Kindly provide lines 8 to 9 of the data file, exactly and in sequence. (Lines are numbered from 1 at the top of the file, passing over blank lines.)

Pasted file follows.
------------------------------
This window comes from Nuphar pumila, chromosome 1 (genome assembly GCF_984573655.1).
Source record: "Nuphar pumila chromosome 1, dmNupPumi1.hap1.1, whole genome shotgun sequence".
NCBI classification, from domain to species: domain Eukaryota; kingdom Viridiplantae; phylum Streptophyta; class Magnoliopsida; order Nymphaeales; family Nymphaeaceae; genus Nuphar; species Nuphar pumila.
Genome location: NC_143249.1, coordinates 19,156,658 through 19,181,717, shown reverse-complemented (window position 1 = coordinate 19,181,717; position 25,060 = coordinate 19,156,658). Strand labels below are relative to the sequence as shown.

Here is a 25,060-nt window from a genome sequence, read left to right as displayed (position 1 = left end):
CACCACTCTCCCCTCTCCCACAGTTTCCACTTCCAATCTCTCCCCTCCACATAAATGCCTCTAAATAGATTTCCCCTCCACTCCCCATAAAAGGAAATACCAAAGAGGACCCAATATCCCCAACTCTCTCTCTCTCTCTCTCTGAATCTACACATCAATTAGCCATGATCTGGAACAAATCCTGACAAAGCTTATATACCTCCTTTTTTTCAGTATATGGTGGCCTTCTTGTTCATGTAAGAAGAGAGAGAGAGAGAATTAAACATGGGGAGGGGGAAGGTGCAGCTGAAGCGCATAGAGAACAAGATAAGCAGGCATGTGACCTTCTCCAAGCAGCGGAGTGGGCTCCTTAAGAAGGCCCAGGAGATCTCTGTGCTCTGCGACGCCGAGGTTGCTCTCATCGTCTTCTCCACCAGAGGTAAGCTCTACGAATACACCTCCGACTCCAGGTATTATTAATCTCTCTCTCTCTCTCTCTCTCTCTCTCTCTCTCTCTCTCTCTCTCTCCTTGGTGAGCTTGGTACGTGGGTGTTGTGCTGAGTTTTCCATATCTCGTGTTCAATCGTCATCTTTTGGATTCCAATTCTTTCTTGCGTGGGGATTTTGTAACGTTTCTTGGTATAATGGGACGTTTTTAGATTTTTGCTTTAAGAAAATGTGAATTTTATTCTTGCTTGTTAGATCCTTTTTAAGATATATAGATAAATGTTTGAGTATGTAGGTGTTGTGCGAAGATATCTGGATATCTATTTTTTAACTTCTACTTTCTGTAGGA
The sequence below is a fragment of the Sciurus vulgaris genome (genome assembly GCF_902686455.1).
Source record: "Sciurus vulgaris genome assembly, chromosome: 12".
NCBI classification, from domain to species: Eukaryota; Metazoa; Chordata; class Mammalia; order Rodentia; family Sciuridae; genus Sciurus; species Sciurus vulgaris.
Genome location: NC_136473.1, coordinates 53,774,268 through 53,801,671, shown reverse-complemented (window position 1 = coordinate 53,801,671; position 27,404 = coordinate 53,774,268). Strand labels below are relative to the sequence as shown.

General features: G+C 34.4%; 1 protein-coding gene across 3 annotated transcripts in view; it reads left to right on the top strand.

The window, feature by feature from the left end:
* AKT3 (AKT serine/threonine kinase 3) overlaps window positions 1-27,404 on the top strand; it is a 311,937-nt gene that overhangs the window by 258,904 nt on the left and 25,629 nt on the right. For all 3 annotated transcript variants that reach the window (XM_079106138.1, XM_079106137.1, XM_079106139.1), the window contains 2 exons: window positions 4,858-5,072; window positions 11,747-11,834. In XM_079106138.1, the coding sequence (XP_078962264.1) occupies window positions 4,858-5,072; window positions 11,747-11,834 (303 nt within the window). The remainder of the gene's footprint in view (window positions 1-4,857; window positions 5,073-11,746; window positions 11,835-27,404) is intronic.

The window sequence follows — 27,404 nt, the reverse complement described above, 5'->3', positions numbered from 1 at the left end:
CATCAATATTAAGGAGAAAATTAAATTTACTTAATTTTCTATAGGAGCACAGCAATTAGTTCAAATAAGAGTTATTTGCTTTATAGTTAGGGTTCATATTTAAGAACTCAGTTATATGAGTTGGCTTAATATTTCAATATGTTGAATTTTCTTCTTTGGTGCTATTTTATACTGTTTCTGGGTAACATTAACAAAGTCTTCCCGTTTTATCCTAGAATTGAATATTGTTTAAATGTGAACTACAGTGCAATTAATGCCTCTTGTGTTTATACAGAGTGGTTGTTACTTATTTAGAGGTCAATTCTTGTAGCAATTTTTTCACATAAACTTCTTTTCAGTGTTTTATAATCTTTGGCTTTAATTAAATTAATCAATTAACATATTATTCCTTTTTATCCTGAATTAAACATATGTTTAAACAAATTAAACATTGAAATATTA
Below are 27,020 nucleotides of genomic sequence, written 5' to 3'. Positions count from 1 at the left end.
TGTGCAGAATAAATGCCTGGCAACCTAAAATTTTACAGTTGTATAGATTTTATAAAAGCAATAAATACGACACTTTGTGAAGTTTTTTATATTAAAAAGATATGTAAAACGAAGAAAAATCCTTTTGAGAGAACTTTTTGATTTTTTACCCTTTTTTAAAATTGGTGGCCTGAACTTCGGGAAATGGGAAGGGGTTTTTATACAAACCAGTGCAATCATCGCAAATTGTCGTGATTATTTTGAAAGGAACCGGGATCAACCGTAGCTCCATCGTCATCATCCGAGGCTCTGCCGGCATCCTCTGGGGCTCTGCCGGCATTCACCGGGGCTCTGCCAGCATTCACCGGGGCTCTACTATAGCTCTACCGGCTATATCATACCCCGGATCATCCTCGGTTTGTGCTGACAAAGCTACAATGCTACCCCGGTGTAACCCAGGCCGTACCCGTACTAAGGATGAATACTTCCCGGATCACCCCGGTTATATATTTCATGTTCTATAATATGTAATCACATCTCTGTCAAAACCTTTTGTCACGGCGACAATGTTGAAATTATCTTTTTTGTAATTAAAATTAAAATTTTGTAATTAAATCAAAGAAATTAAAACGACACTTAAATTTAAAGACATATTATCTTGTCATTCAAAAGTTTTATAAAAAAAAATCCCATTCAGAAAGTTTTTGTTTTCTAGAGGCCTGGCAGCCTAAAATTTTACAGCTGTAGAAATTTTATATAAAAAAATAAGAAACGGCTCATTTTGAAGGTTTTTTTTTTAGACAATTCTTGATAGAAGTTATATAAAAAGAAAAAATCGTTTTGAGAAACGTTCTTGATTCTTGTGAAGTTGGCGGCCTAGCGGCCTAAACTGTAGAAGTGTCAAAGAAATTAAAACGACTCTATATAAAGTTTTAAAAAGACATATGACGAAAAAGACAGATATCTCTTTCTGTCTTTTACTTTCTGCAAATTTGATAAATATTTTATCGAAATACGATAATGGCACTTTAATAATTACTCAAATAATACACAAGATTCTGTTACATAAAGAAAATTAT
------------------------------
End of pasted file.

Source record: "Sciurus vulgaris genome assembly, chromosome: 12".
NCBI classification, from domain to species: Eukaryota; Metazoa; Chordata; class Mammalia; order Rodentia; family Sciuridae; genus Sciurus; species Sciurus vulgaris.